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Does Air Pollution Drive Up Violent Crime in Chicago? One Study Says So

New research suggests that violent crime rates follow the direction of the wind.

Photo: José Moré/Chicago Tribune

One of the most profound lines of inquiry into the roots of crime in America has been to look at the role of lead poisoning. Kevin Drum’s 2013 cover story in Mother Jones is a good introduction; Megan Cottrell’s 2012 piece for the Reader centers the story in Chicago.

The gist is this: Lead poisoning irreversibly reduces cognitive and behavioral capabilities; if those capabilities are lowered across a population, more people are more likely to commit crimes. On the other hand, if you dramatically reduce rates of lead poisoning, crime will drop. And one very compelling argument for the wholesale drop in violent crime over the past few decades is that we’ve done that, by eliminating lead paint and leaded gasoline.

It’s not that lead poisoning is no longer a problem, not by a long shot. The continuing tragedy in Flint, Michigan, and the ongoing reporting of the Tribune’s Michael Hawthorne are a testament to that. But lead poisoning rates have dropped, so has crime, and the evidence suggests a causal connection.

A new working paper by Evan Herrnstadt of the Harvard University Center for the Environment and Erich Muehlegger of the University of California-Davis (h/t Madeleine Thomas at Pacific Standard) lays out an argument for yet another link between environmental pollution and crime. And the path of the argument is interesting: comparing 13 years of crime data in Chicago to the direction of the wind, and in doing so, looking for localized effects. Which they found:

On days when the wind blows orthogonally to the interstate, we find that violent crime increases by 2.2 percent on the downwind side. The effects we find are unique to violent crimes–we find no effect of pollution on the commission of property crime. As further evidence that we are identifying a causal effect of road pollution, we find that the effect of being downwind is attenuated on days when the direction of the wind is not orthogonal to the road and when wind speeds are sufficiently high to disperse pollution.

How could windblown air pollution increase violent crime? The authors suggest two pathways. One is that it makes you angry or impulsive, via neuroinflamation or headaches and head tightness. The other is that it makes you dumber, and they point to several recent findings that there is a correlation. One of these is one of my favorite recent study findings (emphasis mine):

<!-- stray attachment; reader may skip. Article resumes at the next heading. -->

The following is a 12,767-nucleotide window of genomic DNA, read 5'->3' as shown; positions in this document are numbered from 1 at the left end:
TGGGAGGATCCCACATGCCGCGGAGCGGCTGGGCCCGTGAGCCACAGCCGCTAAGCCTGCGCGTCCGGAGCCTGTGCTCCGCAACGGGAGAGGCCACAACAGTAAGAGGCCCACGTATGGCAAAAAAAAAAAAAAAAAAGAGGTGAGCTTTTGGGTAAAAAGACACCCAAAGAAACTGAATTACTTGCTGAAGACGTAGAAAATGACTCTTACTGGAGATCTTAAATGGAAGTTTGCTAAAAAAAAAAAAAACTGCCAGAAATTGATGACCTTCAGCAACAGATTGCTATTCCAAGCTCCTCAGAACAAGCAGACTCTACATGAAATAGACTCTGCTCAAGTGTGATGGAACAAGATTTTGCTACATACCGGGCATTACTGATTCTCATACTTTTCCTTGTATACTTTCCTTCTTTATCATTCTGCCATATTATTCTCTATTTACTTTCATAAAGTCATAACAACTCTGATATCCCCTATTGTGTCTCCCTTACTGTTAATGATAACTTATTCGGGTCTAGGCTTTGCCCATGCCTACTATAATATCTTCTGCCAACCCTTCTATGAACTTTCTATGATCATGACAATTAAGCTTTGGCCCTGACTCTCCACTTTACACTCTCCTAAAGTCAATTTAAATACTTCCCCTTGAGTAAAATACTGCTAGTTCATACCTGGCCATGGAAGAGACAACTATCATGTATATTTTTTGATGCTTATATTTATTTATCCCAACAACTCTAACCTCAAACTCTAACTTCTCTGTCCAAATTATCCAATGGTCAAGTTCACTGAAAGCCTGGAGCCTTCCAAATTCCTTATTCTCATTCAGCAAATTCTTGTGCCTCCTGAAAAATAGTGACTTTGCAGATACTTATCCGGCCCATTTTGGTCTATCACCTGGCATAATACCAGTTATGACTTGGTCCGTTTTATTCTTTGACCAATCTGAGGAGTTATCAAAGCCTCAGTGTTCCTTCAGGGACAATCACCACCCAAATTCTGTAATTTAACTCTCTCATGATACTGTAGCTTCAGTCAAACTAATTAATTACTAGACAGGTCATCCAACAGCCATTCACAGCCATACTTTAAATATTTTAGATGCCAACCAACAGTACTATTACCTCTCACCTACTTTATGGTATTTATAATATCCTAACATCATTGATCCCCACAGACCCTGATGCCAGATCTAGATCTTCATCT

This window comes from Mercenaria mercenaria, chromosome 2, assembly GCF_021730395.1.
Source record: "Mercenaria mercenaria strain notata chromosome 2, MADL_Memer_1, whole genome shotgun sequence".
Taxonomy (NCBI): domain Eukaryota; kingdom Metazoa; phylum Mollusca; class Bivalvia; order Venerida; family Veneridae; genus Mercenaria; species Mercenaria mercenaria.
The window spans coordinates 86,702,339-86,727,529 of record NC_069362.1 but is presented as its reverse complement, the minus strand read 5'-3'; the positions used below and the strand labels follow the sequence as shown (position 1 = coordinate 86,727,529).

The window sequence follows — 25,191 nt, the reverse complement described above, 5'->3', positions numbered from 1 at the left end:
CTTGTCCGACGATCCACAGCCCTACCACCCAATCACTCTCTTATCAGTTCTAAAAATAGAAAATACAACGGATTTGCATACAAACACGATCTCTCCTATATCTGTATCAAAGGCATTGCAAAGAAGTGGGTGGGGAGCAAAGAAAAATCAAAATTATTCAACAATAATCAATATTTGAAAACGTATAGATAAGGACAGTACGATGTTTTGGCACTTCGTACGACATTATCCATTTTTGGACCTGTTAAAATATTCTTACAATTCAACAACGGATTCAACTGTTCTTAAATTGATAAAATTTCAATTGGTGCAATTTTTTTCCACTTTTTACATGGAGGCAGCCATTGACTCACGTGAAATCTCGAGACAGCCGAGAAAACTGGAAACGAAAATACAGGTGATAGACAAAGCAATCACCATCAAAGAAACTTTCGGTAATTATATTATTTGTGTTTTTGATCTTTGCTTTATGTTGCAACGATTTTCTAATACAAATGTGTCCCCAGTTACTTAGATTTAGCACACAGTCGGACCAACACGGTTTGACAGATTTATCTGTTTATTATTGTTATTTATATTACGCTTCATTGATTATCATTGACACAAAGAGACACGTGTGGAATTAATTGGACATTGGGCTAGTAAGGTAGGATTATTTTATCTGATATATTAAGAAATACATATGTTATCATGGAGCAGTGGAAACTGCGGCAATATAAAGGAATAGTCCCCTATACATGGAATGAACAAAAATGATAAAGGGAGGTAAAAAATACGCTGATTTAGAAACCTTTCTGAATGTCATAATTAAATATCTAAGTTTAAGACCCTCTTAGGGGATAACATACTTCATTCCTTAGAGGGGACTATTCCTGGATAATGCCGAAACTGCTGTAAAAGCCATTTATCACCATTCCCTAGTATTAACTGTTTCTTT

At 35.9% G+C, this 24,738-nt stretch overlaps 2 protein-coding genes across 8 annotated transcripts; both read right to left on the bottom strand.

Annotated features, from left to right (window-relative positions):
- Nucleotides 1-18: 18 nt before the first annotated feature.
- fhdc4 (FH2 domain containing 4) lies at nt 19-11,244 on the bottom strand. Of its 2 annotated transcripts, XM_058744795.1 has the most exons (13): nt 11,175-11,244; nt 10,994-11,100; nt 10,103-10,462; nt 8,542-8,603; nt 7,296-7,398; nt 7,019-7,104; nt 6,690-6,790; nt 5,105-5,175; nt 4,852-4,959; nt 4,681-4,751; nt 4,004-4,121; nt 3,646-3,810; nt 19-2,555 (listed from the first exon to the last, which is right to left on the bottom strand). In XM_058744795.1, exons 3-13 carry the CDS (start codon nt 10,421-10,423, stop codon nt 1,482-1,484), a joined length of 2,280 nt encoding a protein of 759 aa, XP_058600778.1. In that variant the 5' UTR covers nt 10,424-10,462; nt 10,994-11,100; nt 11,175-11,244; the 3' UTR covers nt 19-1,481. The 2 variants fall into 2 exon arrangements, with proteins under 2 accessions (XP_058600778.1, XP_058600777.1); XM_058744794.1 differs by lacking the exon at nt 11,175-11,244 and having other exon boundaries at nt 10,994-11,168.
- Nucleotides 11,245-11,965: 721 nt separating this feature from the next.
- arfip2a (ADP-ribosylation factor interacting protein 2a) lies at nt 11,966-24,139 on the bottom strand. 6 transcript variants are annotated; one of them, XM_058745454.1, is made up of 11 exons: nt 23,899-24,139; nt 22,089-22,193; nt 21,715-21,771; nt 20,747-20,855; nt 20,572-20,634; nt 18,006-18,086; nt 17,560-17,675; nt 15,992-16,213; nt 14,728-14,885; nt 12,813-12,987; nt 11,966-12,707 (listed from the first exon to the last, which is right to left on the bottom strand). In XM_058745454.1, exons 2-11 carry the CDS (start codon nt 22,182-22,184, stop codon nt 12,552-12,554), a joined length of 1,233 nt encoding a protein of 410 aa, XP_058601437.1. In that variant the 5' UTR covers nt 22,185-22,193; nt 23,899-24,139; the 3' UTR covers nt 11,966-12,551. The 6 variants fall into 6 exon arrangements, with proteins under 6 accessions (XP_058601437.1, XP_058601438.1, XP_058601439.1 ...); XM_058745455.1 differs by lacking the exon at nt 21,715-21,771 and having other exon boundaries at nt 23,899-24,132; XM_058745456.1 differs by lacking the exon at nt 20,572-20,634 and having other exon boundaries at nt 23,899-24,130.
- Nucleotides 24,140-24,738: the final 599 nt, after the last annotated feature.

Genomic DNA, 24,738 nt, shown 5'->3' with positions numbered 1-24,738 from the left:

Finally, Stafford (2014) exploits the quasirandom timing of school renovations to link indoor air quality and academic performance. She finds that, while attendance is not affected, performance on standardized tests improve after the renovations. The average mold remediation project led to a 0.15 standard deviation improvement in test scores, while the average ventilation project led to a 0.04-0.09 standard deviation improvement. More recent literature extends to alternative measures of cognitive impairment to test scores: Archsmith (2015) finds evidence that baseball umpires make more mistakes when calling strikes on polluted days.

It’s kind of like Do the Right Thing, but with pollution instead of heat. And they suggest that it could parallel lead: As with lead, we’ve done a good job reducing air pollution in cities, so it follows that its decline could play a role in violent crime’s decline.

This is a working paper, and it’s plowing new ground. The authors describe it as “the first quasi-experimental evidence that air pollution affects violent criminal activity.” Think of it as an interesting frontier.

But it also made me think of another interesting frontier: Chicago’s Array of Things, the network of environmental sensors being built around the city. Those sensors are being set up to monitor, among many other things, carbon monoxide, nitrogen dioxide, and ozone—all pollutants touched on in the study. When planning for the Array of Things began, the people behind it had some ideas for what the data gathered by the sensors could do, but part of the point was just to gather it and let other people find uses for it; that’s why the data’s open. If Herrnstadt and Muehlegger’s study opens up a new trail for environmental-justice research, it seems an obvious fit for the AoT.


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